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← Secular schools of thought tainted

Pete H's Avatar Jump to comment 28 by Pete H

Kids do opt out of scripture class, but parents must explicitly authorise this in writing. The alternative non-class of non-education, run by non-teachers supervising non-students doing non-things, is referred to as non-scripture.

But the quality of teaching in scripture classes in NSW primary schools is so bad it is likely to achieve the opposite of its intentions. If they teach religion as well as they teach maths then we can expect religious belief to dwindle to the point where it will eventually become as rare and insignificant as mathematical numeracy.

The real problem is the waste of time. The non-scripture kids are not shown endless repeats of videos. Even that would disadvantage the scripture students. Instead many kids do nothing at all. Rules for the non-scripture kids are the usual impossible pedagogical objectives: sitting down quietly, no moving around, no noise, no poking etc. From my (1 time only) observation even personal reading isn't practical because the room they sit in doing their time under the wardenship of teacher's aide isn't sufficiently well lit, or even equipped with chairs, to enable reading.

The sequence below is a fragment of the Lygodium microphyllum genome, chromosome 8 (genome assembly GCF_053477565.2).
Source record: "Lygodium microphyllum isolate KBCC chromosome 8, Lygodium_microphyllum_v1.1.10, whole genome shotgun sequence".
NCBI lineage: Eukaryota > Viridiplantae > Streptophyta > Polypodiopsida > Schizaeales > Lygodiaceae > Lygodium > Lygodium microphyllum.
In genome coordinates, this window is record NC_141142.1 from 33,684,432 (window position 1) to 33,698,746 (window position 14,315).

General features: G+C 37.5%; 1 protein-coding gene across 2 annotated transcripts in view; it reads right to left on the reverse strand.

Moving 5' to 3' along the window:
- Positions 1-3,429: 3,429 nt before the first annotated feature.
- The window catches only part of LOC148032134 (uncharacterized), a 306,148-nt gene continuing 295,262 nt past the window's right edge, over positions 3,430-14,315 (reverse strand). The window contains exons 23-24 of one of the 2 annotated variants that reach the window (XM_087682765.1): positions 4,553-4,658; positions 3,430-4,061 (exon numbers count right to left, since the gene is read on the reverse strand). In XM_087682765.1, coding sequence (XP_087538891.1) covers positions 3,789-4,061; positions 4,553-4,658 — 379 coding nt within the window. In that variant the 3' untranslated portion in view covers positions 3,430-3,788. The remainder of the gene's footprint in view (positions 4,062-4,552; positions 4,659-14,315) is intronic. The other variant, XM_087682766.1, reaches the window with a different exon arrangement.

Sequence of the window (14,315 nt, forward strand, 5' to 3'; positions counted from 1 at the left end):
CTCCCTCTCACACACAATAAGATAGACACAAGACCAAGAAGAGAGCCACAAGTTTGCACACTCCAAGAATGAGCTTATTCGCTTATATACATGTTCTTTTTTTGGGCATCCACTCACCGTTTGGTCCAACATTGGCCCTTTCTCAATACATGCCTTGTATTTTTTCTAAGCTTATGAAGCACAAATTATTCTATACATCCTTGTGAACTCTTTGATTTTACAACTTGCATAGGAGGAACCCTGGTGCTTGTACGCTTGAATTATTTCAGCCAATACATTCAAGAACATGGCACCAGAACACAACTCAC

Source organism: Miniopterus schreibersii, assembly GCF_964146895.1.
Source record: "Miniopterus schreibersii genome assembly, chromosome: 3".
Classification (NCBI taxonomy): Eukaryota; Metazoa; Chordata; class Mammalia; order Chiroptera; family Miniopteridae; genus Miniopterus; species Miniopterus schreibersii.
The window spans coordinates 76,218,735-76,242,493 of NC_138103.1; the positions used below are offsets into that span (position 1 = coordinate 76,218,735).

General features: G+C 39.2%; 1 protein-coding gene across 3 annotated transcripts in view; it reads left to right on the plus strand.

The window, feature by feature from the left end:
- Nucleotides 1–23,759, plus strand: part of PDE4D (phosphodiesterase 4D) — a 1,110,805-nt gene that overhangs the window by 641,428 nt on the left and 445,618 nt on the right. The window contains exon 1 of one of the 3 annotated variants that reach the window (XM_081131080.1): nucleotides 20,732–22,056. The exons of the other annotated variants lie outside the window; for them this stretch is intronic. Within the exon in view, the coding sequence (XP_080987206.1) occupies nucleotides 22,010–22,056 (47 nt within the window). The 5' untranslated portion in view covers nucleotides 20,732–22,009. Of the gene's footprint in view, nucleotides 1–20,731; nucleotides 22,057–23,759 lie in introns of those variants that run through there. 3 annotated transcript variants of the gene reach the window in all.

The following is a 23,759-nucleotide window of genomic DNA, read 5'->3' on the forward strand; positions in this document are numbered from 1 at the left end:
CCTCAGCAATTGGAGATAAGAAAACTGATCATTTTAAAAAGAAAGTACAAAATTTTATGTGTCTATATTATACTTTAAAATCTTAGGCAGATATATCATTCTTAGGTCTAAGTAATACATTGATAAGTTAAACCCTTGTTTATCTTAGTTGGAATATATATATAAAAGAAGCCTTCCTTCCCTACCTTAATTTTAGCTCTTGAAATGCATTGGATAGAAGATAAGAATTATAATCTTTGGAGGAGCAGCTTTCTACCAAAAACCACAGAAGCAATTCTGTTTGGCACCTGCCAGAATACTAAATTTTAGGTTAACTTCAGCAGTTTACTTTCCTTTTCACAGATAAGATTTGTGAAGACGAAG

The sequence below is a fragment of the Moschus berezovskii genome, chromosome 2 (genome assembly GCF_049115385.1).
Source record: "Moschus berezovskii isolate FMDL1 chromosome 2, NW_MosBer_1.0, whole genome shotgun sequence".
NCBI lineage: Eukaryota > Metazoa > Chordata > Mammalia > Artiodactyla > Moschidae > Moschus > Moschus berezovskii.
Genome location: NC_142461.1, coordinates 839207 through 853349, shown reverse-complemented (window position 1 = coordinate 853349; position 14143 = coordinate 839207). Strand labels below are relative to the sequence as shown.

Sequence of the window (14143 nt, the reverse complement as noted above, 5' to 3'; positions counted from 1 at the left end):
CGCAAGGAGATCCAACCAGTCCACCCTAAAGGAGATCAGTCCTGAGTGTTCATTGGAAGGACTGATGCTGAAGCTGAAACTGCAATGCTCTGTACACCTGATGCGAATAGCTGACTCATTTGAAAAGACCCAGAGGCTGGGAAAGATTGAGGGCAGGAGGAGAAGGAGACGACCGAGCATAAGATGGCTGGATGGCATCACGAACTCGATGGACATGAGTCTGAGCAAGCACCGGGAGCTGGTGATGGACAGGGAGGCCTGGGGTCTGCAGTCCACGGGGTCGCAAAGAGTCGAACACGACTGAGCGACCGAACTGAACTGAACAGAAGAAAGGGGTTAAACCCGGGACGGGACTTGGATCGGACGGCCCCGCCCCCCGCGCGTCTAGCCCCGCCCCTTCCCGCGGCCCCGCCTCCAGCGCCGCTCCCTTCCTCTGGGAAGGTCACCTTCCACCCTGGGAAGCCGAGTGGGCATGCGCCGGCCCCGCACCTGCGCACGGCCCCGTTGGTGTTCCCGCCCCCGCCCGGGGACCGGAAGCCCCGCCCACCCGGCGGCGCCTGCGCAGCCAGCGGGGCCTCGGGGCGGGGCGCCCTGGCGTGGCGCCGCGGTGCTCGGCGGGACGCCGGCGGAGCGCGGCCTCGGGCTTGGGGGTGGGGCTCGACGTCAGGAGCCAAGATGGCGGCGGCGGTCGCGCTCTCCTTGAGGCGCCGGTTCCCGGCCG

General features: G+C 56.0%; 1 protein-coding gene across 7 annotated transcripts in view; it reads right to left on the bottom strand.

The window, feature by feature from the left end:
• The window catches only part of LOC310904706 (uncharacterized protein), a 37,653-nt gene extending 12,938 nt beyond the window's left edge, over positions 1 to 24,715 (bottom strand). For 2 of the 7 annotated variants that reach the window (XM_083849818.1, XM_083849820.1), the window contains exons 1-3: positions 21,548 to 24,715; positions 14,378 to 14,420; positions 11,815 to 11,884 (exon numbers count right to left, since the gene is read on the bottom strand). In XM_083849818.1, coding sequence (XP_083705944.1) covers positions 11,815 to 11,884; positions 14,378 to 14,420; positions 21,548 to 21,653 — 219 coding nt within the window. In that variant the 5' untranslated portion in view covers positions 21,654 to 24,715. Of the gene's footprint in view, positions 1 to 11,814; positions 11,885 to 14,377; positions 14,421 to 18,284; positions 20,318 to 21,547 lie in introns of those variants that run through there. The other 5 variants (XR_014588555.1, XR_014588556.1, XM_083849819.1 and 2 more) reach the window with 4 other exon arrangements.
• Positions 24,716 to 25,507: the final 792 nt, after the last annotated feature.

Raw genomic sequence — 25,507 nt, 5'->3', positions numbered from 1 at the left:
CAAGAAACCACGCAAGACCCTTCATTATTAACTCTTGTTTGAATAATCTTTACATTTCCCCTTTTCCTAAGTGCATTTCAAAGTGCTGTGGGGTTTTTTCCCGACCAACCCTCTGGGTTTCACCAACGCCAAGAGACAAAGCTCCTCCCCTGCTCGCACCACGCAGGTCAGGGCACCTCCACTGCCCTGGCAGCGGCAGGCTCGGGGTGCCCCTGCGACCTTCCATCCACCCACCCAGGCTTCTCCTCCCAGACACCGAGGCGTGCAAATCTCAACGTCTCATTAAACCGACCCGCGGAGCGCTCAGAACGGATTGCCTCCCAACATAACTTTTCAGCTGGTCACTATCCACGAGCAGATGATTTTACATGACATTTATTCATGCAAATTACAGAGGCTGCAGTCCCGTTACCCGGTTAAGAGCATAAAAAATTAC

The long term outcome is that the kids who attend these mid-week supplementary Sunday school classes are the more compliant and less self-motivated kids, whose parents don't care, or those who aren't strongly motivated to read independently in dim light.

This indicates a growing problem with religion. Atheists might be partly to blame, as so many independent and curious people no longer participate in religious institutions. Church goers, on average, might now tend to be a little more gullible and uncritical than other groups. That would be enough to make these people significantly more attractive to manipulative, charismatic, deviants who can more effectively exploit them.

Perhaps dealing with religion requires a more subtle strategy such as atheists joining churches, attaining influential senior clergy roles, and gradually converting religion into some form of spiritual science-worship. If they can have religion taught in public schools and a clergyman as a director of the Royal Society then someone like Richard Dawkins would make an ideal next Archbishop of Canterbury.

Mon, 22 Sep 2008 17:35:00 UTC | #239146